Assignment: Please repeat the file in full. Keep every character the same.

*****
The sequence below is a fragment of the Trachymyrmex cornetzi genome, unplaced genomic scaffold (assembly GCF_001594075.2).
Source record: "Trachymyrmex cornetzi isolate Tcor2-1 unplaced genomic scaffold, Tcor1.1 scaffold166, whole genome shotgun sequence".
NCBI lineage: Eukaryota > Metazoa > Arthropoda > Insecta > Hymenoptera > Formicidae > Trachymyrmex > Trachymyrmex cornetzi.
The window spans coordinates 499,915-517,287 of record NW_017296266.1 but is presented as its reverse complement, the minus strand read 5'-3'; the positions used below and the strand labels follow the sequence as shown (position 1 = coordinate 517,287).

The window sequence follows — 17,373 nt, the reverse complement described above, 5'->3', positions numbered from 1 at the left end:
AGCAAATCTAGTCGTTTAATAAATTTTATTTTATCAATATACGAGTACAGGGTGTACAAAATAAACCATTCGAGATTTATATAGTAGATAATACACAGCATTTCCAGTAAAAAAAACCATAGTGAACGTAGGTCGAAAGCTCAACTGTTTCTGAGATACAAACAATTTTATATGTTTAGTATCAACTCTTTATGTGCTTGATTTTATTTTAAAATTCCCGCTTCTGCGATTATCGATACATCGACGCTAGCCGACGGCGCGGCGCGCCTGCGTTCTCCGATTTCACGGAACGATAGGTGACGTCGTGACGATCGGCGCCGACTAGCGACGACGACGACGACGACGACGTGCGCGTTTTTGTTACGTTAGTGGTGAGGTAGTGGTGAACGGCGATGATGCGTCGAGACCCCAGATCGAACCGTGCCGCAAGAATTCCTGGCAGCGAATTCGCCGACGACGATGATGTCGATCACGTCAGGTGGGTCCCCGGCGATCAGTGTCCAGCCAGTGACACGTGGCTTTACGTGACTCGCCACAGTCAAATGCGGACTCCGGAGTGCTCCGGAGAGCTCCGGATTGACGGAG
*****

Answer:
The sequence below is a fragment of the Trachymyrmex cornetzi genome, unplaced genomic scaffold (assembly GCF_001594075.2).
Source record: "Trachymyrmex cornetzi isolate Tcor2-1 unplaced genomic scaffold, Tcor1.1 scaffold166, whole genome shotgun sequence".
NCBI lineage: Eukaryota > Metazoa > Arthropoda > Insecta > Hymenoptera > Formicidae > Trachymyrmex > Trachymyrmex cornetzi.
The window spans coordinates 499,915-517,287 of record NW_017296266.1 but is presented as its reverse complement, the minus strand read 5'-3'; the positions used below and the strand labels follow the sequence as shown (position 1 = coordinate 517,287).

The window sequence follows — 17,373 nt, the reverse complement described above, 5'->3', positions numbered from 1 at the left end:
AGCAAATCTAGTCGTTTAATAAATTTTATTTTATCAATATACGAGTACAGGGTGTACAAAATAAACCATTCGAGATTTATATAGTAGATAATACACAGCATTTCCAGTAAAAAAAACCATAGTGAACGTAGGTCGAAAGCTCAACTGTTTCTGAGATACAAACAATTTTATATGTTTAGTATCAACTCTTTATGTGCTTGATTTTATTTTAAAATTCCCGCTTCTGCGATTATCGATACATCGACGCTAGCCGACGGCGCGGCGCGCCTGCGTTCTCCGATTTCACGGAACGATAGGTGACGTCGTGACGATCGGCGCCGACTAGCGACGACGACGACGACGACGACGTGCGCGTTTTTGTTACGTTAGTGGTGAGGTAGTGGTGAACGGCGATGATGCGTCGAGACCCCAGATCGAACCGTGCCGCAAGAATTCCTGGCAGCGAATTCGCCGACGACGATGATGTCGATCACGTCAGGTGGGTCCCCGGCGATCAGTGTCCAGCCAGTGACACGTGGCTTTACGTGACTCGCCACAGTCAAATGCGGACTCCGGAGTGCTCCGGAGAGCTCCGGATTGACGGAG